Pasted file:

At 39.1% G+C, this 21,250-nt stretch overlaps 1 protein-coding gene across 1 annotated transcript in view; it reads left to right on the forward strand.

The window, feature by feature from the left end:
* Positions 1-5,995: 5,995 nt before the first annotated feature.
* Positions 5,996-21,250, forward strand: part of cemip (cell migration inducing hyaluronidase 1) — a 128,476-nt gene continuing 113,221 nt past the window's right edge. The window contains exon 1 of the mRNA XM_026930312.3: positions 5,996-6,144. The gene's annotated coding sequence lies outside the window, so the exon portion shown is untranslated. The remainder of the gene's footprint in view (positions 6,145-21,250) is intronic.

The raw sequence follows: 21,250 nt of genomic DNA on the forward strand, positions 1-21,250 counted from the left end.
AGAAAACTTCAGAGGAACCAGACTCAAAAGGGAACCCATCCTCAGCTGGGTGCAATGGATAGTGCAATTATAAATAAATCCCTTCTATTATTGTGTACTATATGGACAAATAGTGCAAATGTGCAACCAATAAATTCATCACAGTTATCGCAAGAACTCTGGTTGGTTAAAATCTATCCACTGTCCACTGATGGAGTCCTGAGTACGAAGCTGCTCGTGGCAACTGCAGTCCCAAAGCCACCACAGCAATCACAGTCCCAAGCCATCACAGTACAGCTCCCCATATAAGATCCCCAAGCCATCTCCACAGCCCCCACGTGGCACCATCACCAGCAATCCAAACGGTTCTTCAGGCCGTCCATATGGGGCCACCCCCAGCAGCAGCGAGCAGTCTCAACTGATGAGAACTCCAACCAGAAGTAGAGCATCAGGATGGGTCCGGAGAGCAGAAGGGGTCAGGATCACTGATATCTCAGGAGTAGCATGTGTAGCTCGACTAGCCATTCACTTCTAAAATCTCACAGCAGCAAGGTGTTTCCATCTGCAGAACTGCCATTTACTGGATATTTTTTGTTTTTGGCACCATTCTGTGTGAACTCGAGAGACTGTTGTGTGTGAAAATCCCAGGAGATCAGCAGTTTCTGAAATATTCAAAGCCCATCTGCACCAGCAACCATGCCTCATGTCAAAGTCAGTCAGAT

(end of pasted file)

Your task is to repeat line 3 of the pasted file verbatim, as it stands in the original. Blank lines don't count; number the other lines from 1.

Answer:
* Positions 1-5,995: 5,995 nt before the first annotated feature.